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What to expect in Buenos Aires: shared experiences.

The latest book I’m reading has got me thinking about the quirky nature of Buenos Aires and the similar experiences that many of her visitors have that cause them to fall head over heels for her.  Picaflor (by Jessica Talbot) outlines a woman’s journey of discovery - not only of herself but also how she came to find her ‘hogar’ (home) in Buenos Aires. Through her narrative, she outlines the little eccentricities that come with delving through the porteño culture that are often vividly shared between tourists and backpackers. It all begins from the moment you arrive.

Step off the plane and you are sure to experience a taxi ride of a lifetime into the city. Speed limits are treated more as minimum speeds and it seems indicators are defunct. Lanes are mere suggestions of where you could drive should you wish and many taxis appear to prefer driving directly on the line, as if pretending they are a mono-rail. The traffic is chaotic - the buses roar through the streets, inches from the pavement and their sound reverberates off the buildings in the narrow streets. Motorbikes swerve through the traffic with their drivers’ arms slung through their helmets as if looking cool is more important than protecting your head should you come a cropper. Horns are used freely to indicate a car’s presence on the road or their right of way at an intersection. The car fumes mix with the street smells of roasted sweet peanuts and the incessantly and loud chatter of the inhabitants. It’s noisy, it’s intense and it’s so completely Buenos Aires.

The central city usually enthralls its visitors with its schizophrenic arctitecture, where old French inspired buildings snuggle up to horrific 80s concrete designs and ornate wrought iron balconies are reflected in the modern glass towers. But while you are being awed by the view looking up, don’t forget to look down as the footpaths are usually cracked or have a paver loose and the city’s dogwalkers (who can be walking up to 15 dogs at a time) regrettably don’t have the inclination to pick up every doggy doo doo that their charges leave behind. And the loose pavers are a hazard after the rain when unsuspecting walkers have legs and shoes splashed by the hidden dirty pool of water that has gathered underneath them.

Children are very welcome here - an integral part of the family that is to be included in everything. It is not unusual to see young children out and about with their families at midnight, eating in restaurants or choosing their favourite flavour of icecream for dessert from one of the cities many late night heladerias (ice cream shops). Strangers show a particular warmth towards babies, free in their comments of how beautiful your baby is or asking how old they are as a way of introduction to share their own story about their nieto (grandchild) or sobrino (nephew/neice). Children are celebrated and to be seen and heard whenever they desire it.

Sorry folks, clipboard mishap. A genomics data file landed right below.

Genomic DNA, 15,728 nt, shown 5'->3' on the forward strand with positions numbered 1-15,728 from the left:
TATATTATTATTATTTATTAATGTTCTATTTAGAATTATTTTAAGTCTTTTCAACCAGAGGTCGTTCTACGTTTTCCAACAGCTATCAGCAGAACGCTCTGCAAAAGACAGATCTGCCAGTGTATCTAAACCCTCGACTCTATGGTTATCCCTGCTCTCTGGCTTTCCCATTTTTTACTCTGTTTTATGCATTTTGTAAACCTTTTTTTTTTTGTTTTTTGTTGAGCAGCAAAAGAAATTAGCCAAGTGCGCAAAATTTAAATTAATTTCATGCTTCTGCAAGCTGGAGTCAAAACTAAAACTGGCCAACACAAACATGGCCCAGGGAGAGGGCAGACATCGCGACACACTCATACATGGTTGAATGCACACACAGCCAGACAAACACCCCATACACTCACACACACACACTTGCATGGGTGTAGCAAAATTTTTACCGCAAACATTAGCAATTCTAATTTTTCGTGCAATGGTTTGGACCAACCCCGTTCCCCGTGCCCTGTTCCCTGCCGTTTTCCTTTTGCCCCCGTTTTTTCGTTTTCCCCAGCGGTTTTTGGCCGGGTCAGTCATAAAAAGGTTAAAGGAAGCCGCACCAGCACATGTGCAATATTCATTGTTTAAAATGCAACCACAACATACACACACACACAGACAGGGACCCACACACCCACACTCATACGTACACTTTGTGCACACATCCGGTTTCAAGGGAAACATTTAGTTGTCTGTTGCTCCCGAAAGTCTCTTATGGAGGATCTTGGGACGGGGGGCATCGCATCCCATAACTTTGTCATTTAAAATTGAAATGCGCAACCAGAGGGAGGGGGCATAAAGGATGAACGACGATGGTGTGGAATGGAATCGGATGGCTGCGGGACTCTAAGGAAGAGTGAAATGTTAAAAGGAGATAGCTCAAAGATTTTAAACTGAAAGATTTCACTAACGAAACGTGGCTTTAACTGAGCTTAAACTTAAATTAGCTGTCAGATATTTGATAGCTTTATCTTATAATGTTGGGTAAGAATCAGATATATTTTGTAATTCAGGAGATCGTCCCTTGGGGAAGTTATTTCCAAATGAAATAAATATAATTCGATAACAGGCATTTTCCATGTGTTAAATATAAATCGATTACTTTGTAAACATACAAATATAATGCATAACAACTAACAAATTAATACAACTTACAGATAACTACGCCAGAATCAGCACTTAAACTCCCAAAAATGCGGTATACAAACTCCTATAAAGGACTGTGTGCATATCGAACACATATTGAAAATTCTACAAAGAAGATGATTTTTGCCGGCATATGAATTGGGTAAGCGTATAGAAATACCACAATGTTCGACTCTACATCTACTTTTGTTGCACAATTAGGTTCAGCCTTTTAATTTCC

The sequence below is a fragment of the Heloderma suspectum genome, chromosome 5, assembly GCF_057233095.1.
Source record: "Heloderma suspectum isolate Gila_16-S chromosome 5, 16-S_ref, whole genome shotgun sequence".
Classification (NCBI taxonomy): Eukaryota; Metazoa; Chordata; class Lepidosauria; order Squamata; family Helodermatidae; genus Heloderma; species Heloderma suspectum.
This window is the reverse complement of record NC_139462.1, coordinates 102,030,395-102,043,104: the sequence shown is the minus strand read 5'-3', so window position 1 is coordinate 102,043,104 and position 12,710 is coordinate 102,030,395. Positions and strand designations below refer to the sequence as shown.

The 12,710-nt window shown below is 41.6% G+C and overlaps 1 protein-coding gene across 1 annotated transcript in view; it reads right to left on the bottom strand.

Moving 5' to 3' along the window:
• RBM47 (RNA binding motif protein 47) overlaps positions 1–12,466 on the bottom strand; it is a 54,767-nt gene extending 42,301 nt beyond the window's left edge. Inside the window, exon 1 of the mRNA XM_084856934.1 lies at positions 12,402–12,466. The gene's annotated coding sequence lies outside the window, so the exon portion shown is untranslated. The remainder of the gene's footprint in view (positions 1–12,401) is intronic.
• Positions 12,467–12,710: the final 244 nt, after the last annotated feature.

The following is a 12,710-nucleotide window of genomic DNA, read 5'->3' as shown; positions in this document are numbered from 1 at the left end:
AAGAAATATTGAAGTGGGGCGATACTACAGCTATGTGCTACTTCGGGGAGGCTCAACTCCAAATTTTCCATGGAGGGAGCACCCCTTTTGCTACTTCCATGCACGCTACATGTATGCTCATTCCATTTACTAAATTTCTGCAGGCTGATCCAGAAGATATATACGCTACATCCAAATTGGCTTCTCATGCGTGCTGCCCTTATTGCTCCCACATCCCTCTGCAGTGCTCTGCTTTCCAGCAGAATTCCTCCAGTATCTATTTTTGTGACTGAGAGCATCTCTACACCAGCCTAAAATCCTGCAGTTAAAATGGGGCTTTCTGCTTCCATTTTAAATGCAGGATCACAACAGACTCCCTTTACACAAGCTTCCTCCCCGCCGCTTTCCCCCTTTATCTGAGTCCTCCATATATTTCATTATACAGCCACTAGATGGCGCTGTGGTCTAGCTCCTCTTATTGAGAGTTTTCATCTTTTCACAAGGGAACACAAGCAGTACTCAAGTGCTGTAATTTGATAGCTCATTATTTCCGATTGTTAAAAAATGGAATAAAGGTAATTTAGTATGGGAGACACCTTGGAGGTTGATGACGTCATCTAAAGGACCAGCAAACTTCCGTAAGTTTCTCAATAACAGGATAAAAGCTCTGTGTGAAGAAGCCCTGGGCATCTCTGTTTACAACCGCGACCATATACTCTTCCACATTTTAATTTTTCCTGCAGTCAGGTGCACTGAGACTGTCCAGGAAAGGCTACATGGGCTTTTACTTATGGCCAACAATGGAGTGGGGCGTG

The change in eating hours also makes an impact on all those who visit here. Don’t go expecting to be served at a restaurant before 8pm. Locals are renowned for their late night eating habits which usually extend well into the wee small hours of the morning. Lunch meanders from 1230pm until 3pm and afternoon tea extends anywhere from 4pm until 6pm. Breakfast is simply a coffee with medialunas (croissants) at some stage during the morning. Coffee is an important part of the diet here (along with mate) and there are a diverse range of cafes dotted throughout the city streets to choose from.

If you have the fortune of befriending a local, you will also be privy to the rich warmness and acceptance that this culture has. Whether your connection is simply a warm hola! from your local greengrocer or as involved as meeting up at a Sunday family asado (bbq), you are made to feel welcome and involved. This is reiterated in the sharing of mate (tea) where a single gourd of tea is passed between friends.  Even if you feel your attempts at the local lingo seem that you are butchering what is a beautiful and sexy language, porteños will be thrilled that you are even making the effort. And, have no fear, the same mistakes are common; estoy embarazada does not mean ‘I am embarrassed’, but ‘I am pregnant’, and be sure to pronounce the n when saying estoy cansado (I am tired) because otherwise you are stating you are married (estoy casado). But porteños don’t mind these little imperfections - they will support you even if you spend your evening inadvertently saying Happy New Anus (Feliz Ano Nuevo) instead of Happy New Year (Feliz Año Nuevo). 

When it comes to tango in this city however, experiences are as varied as the sea is wide. Whether it is hearing strains of bandonean from a cafe, dancing at a late night milonga for the first time or breathing in the heady fumes of a packed dance floor, every visitors experience is unique to them. And with that sort of passion, that's where Buenos Aires worms into your heart and leaves a little piece of herself.

Photo credit and copyright: Rebecca Travaglia


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